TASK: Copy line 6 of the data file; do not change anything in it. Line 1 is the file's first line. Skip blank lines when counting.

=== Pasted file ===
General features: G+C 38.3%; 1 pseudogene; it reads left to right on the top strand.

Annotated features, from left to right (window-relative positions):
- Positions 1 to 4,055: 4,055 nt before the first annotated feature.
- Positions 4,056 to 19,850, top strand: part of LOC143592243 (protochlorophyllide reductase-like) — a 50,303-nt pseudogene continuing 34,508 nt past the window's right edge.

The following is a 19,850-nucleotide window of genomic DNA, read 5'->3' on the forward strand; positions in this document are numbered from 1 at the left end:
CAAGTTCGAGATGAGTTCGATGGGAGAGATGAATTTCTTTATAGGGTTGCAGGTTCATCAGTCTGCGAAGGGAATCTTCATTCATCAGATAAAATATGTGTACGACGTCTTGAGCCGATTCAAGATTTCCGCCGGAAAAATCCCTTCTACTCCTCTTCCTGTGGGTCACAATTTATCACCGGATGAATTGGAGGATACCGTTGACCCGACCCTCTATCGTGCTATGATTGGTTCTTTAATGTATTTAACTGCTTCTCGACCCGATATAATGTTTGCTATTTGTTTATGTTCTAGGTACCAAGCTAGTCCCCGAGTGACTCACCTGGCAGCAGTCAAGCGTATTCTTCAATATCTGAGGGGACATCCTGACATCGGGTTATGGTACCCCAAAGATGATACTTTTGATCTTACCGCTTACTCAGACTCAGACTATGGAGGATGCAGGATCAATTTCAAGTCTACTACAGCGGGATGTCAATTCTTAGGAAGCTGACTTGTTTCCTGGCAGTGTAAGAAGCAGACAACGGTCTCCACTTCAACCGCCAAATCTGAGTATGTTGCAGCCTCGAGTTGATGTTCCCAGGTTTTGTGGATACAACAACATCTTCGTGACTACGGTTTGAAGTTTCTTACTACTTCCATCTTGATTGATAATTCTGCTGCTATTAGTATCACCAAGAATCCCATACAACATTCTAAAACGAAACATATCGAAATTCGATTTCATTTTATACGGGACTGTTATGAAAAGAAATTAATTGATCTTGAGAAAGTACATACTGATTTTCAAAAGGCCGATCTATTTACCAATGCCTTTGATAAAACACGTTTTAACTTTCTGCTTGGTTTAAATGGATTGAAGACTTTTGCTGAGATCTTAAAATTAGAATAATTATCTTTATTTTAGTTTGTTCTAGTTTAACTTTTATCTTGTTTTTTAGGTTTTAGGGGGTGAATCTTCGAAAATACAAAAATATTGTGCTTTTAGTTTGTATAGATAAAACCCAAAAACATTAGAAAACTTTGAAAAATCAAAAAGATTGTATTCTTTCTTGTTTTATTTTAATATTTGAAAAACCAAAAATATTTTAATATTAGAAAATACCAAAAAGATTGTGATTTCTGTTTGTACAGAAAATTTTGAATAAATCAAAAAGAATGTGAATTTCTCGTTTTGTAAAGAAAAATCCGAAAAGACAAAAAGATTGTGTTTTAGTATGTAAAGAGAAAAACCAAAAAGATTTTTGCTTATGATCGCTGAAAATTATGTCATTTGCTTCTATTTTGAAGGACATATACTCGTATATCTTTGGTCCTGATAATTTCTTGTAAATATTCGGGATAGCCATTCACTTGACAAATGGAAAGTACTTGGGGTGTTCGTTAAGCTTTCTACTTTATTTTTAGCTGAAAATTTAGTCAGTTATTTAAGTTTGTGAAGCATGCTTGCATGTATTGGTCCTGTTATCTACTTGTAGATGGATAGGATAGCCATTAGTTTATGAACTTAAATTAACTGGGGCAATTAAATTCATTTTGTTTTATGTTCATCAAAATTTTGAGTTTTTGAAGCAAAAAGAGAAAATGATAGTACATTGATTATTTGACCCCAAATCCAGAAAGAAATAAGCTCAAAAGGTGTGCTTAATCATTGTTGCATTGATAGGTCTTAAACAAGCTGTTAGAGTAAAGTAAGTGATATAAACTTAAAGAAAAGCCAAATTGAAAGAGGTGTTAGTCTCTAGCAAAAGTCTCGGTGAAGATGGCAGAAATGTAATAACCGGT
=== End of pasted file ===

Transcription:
CAAGTTCGAGATGAGTTCGATGGGAGAGATGAATTTCTTTATAGGGTTGCAGGTTCATCAGTCTGCGAAGGGAATCTTCATTCATCAGATAAAATATGTGTACGACGTCTTGAGCCGATTCAAGATTTCCGCCGGAAAAATCCCTTCTACTCCTCTTCCTGTGGGTCACAATTTATCACCGGATGAATTGGAGGATACCGTTGACCCGACCCTCTATCGTGCTATGATTGGTTCTTTAATGTATTTAACTGCTTCTCGACCCGATATAATGTTTGCTATTTGTTTATGTTCTAGGTACCAAGCTAGTCCCCGAGTGACTCACCTGGCAGCAGTCAAGCGTATTCTTCAATATCTGAGGGGACATCCTGACATCGGGTTATGGTACCCCAAAGATGATACTTTTGATCTTACCGCTTACTCAGACTCAGACTATGGAGGATGCAGGATCAATTTCAAGTCTACTACAGCGGGATGTCAATTCTTAGGAAGCTGACTTGTTTCCTGGCAGTGTAAGAAGCAGACAACGGTCTCCACTTCAACCGCCAAATCTGAGTATGTTGCAGCCTCGAGTTGATGTTCCCAGGTTTTGTGGATACAACAACATCTTCGTGACTACGGTTTGAAGTTTCTTACTACTTCCATCTTGATTGATAATTCTGCTGCTATTAGTATCACCAAGAATCCCATACAACATTCTAAAACGAAACATATCGAAATTCGATTTCATTTTATACGGGACTGTTATGAAAAGAAATTAATTGATCTTGAGAAAGTACATACTGATTTTCAAAAGGCCGATCTATTTACCAATGCCTTTGATAAAACACGTTTTAACTTTCTGCTTGGTTTAAATGGATTGAAGACTTTTGCTGAGATCTTAAAATTAGAATAATTATCTTTATTTTAGTTTGTTCTAGTTTAACTTTTATCTTGTTTTTTAGGTTTTAGGGGGTGAATCTTCGAAAATACAAAAATATTGTGCTTTTAGTTTGTATAGATAAAACCCAAAAACATTAGAAAACTTTGAAAAATCAAAAAGATTGTATTCTTTCTTGTTTTATTTTAATATTTGAAAAACCAAAAATATTTTAATATTAGAAAATACCAAAAAGATTGTGATTTCTGTTTGTACAGAAAATTTTGAATAAATCAAAAAGAATGTGAATTTCTCGTTTTGTAAAGAAAAATCCGAAAAGACAAAAAGATTGTGTTTTAGTATGTAAAGAGAAAAACCAAAAAGATTTTTGCTTATGATCGCTGAAAATTATGTCATTTGCTTCTATTTTGAAGGACATATACTCGTATATCTTTGGTCCTGATAATTTCTTGTAAATATTCGGGATAGCCATTCACTTGACAAATGGAAAGTACTTGGGGTGTTCGTTAAGCTTTCTACTTTATTTTTAGCTGAAAATTTAGTCAGTTATTTAAGTTTGTGAAGCATGCTTGCATGTATTGGTCCTGTTATCTACTTGTAGATGGATAGGATAGCCATTAGTTTATGAACTTAAATTAACTGGGGCAATTAAATTCATTTTGTTTTATGTTCATCAAAATTTTGAGTTTTTGAAGCAAAAAGAGAAAATGATAGTACATTGATTATTTGACCCCAAATCCAGAAAGAAATAAGCTCAAAAGGTGTGCTTAATCATTGTTGCATTGATAGGTCTTAAACAAGCTGTTAGAGTAAAGTAAGTGATATAAACTTAAAGAAAAGCCAAATTGAAAGAGGTGTTAGTCTCTAGCAAAAGTCTCGGTGAAGATGGCAGAAATGTAATAACCGGT